Methodos Series

Methodology and Epistemology of Multilevel Analysis

Approaches from Different Social Sciences

Editors: Courgeau, D. (Ed.)

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About this book

3 the observation focus on aggregate or individual behaviours? Will the meth­ ods used to identify the relationships between the values measured be the same or totally different depending on the level of observation? Can several aggregation levels be used simultaneously? and so on. The social scientist will also need to address the issue of time: Will it be historical time, in which the events studied unfold, or, on the contrary, the time lived by the individual who experiences the events? Will the observation point be a precise moment of that "lived" time, in order to explain the behaviours occurring then by con­ ditions prevailing immediately beforehand? Or, on the contrary, will the ob­ servation span an individual's entire life, involving constantly changing conditions? These issues have been present from the very beginning of social­ science research. We shall address them throughout this volume, and try to find satisfactory solutions. The multilevel approach-which has recently gained ground-tackles the issues from a fresh angle. Within the framework of a single model, it seeks to achieve a synthesis connecting individuals to the society in which they live. For this purpose, it uses intermediate levels, which can vary from one science to another: for example, class and school, in education; the village, the town, and the region, in human geography; the family, the household, and the con­ tact circle, in demography.

Reviews

From the reviews:

"This is a remarkable and unusual volume. It is written by practitioners about practice but their common focus is on the array of methodological difficulties and limitations of practice. These are confronted directly and neither ignored nor finessed. … The contributors to this volume seek to develop an approach to the part-whole or holism-individualism problem. Their approach comprises a variety of syntheses of individual and society at intermediate levels. Among other things, their approach helps avoid extreme, fundamentalist formulations and enables consideration of the influence of individuals on the group and of the group on individuals. Reciprocal relations, cumulative causation, overdetermination—call it what you will, it is a substantively rich and promising approach, rich too in its ability to cope with various methodological assumptions." (Warren Samuels, Research in the History of Economic Thought and Methodology, 2005).

"To the accumulating stock of textbooks and journal articles (didactic and empirical studies), Daniel Courgeau has contributed this volume that is a blend of history, philosophy, and statistics. It is hardly surprising that Courgeau would assemble a volume with just this blend, since he has long occupied a singular position in the field, with his enthusiasm both for rather abstract excursions into the epistemology that governs the population sciences and for technical innovations that extend the frontiers of empirical research. Accordingly, the volume has a dual purpose: first, to consider how multilevel models can provide a more complete and balanced portrait of empirical reality than alternative models; and, second, to describe how multilevel analysis is performed, with particular attention to some recent technical innovations. This makes for an unusual and stimulating volume—I am aware of no other collection of papers on multilevel analysis with this distinctive blend— … It seems that there are few scholars with Courgeau’s capacity to handle both kinds of material with intelligence and authority." (John Casterline, Population Studies, 2005).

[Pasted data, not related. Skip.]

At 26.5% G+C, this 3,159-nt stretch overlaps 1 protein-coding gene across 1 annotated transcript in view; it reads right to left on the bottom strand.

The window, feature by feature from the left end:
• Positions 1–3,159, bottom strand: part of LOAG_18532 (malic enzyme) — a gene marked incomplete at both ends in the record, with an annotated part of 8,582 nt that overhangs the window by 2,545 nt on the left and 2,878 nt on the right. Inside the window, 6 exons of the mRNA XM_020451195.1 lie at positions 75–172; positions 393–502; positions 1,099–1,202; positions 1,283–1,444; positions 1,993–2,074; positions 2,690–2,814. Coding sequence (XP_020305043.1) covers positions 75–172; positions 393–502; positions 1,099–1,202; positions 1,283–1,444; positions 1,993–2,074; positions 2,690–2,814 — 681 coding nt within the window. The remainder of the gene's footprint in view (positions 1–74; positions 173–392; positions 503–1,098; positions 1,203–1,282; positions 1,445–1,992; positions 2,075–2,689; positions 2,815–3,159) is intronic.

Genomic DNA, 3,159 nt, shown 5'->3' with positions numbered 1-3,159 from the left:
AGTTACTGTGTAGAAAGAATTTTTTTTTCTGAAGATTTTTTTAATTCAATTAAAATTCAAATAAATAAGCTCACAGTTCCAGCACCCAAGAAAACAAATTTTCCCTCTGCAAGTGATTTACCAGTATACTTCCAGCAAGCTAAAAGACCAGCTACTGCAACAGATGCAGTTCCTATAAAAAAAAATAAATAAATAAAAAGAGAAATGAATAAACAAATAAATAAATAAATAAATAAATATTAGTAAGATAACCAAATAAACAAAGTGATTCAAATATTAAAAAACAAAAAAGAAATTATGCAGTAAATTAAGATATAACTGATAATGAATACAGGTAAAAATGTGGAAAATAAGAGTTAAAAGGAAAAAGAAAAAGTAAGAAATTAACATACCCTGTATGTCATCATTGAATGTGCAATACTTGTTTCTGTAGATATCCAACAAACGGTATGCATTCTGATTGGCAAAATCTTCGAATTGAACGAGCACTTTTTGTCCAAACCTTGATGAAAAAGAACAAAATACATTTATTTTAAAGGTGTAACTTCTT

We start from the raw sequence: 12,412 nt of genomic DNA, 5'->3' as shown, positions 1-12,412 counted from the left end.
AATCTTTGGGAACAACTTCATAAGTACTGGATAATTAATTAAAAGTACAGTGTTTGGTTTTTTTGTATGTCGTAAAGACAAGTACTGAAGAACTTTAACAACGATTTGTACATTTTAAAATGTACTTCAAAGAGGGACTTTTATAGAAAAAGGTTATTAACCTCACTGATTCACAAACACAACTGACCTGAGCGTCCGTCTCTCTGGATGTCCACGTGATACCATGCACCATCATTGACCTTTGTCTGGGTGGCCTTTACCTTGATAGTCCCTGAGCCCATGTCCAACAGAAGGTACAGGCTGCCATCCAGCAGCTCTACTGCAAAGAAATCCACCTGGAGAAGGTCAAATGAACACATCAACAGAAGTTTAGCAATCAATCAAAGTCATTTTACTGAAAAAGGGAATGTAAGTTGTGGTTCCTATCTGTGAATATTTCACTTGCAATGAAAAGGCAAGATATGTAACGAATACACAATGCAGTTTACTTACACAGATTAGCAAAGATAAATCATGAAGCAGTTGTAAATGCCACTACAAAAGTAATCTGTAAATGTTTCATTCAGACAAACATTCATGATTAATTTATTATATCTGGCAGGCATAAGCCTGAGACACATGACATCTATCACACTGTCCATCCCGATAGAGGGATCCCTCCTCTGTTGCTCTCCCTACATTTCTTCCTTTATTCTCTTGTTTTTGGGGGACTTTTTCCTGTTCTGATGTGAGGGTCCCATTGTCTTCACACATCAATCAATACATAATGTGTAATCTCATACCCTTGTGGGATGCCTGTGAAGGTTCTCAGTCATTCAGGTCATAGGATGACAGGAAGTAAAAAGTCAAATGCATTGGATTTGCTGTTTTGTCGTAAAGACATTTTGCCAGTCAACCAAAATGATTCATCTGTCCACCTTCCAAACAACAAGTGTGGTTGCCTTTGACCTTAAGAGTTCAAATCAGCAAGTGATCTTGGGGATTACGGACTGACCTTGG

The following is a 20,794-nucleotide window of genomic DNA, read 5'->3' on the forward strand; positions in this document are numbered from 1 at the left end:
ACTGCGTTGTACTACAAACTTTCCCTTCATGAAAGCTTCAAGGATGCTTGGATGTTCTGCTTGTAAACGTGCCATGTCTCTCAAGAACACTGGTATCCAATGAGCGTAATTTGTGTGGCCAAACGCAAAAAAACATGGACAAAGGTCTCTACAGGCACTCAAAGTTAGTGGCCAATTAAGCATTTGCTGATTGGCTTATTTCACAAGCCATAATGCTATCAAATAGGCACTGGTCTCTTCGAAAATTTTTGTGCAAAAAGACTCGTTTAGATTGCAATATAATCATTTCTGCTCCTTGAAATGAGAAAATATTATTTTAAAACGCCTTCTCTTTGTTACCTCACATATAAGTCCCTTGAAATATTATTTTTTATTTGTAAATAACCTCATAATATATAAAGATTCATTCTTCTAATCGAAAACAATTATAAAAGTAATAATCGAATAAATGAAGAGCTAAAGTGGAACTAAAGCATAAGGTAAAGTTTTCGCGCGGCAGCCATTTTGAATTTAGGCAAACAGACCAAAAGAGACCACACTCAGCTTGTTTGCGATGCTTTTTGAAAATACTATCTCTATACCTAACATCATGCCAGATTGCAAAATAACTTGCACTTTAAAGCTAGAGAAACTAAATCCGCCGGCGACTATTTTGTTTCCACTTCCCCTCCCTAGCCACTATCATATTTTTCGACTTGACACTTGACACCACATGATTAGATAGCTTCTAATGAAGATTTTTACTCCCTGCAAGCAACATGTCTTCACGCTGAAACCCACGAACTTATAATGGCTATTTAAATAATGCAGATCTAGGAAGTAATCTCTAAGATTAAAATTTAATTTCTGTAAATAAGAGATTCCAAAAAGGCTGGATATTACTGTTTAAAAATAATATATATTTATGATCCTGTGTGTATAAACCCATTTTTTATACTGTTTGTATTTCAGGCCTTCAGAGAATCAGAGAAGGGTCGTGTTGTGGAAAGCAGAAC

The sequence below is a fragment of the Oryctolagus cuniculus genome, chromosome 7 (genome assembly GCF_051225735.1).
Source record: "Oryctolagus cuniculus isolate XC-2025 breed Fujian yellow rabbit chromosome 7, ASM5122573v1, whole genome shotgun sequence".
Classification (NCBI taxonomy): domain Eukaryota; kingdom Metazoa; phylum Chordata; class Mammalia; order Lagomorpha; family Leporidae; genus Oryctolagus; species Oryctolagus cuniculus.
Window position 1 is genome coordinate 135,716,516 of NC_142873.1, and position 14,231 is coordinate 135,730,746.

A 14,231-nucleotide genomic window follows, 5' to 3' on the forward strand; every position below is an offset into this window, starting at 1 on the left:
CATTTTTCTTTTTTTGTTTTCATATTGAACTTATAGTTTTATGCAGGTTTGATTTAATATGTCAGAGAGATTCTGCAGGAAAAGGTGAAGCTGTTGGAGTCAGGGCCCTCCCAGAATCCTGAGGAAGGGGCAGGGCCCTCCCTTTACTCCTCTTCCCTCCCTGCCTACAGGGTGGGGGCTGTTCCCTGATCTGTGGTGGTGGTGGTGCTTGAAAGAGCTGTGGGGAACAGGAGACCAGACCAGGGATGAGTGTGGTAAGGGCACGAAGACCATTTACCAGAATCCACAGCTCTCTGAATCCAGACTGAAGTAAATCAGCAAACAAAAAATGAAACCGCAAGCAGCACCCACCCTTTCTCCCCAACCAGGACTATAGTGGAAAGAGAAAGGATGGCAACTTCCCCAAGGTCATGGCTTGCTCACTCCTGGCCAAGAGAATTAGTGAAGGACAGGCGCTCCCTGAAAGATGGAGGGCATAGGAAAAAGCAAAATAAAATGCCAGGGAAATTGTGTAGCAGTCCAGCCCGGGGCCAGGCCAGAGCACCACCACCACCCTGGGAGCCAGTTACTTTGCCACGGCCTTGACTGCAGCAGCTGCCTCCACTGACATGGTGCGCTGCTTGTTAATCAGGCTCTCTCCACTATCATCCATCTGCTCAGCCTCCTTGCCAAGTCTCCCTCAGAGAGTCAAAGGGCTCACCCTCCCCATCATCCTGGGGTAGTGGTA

"The book is characterized by a few themes which are repeatedly tackled, such as the opposition between holism and individualism in the social sciences, the pitfalls of the ecological fallacy and the opposed atomistic fallacy, the ability of models to throw light on causal relationships, the role of time in the social sciences and its connections with the hierarchical levels. Though the contributions are very different, due to the diversity of the fields and to the more or less theoretical level chosen by the authors, the book has its own identity thanks to the pages written by Daniel Courgeau, who opens and closes the book and also briefly introduces every chapter with some lines of presentation. …The target audience of the book is potentially wide, ranging from social scientists to philosophers of science. The book is of interest also to trained statisticians who are willing to go beyond the technical aspects of the models in order to fully understand the potentialities and limitations of multilevel analysis with respect to several fields of application. In fact the book gives the reader the chance to compare several different views of the topic, while each of the many textbooks on multilevel models takes a single view." (Leonardo Grilli and Carla Rampichini, European Journal of Population, 2004).

"As the title says, the text deals both with methodology and epistemology. It should therefore be of interest to the very wide public of social scientists, statisticians, and philosophers concerned with explanation in the social sciences. …As one of the major promoters of event history analysis in demography, Courgeau is ideally suited for the task, and his chapter should be mandatory reading for all demographers interested in the development of their discipline, though its wider scope is of interest to other disciplines too. … As I said at the beginning, it should be of interest to a wide public of scientists, not only those interested in multilevel modelling per se but also the wider audience raising questions on the nature of explanation in the social sciences." (Anonymous referee).